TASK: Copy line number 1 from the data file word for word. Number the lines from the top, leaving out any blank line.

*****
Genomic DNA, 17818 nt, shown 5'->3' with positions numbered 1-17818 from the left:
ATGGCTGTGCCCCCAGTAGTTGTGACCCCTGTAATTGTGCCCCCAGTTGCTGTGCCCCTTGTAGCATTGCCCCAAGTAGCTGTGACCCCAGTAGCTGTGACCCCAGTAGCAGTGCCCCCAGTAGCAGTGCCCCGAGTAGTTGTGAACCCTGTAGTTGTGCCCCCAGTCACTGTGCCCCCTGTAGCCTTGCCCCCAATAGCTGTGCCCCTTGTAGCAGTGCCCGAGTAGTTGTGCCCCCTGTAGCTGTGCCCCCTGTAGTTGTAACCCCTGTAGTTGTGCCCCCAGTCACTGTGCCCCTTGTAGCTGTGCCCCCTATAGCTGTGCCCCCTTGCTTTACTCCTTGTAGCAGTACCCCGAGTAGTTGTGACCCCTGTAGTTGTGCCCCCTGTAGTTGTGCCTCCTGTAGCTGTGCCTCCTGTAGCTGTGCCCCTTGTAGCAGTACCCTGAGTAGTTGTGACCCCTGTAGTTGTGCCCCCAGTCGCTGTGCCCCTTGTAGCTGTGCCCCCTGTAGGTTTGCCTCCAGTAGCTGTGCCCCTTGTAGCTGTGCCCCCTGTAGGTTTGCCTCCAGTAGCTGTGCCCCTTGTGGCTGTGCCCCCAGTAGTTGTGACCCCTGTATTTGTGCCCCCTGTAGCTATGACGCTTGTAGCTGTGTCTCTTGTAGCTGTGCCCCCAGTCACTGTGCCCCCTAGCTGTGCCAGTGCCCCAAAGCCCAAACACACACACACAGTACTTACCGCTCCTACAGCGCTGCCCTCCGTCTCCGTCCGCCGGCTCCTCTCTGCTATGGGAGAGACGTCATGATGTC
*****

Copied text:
Genomic DNA, 17818 nt, shown 5'->3' with positions numbered 1-17818 from the left: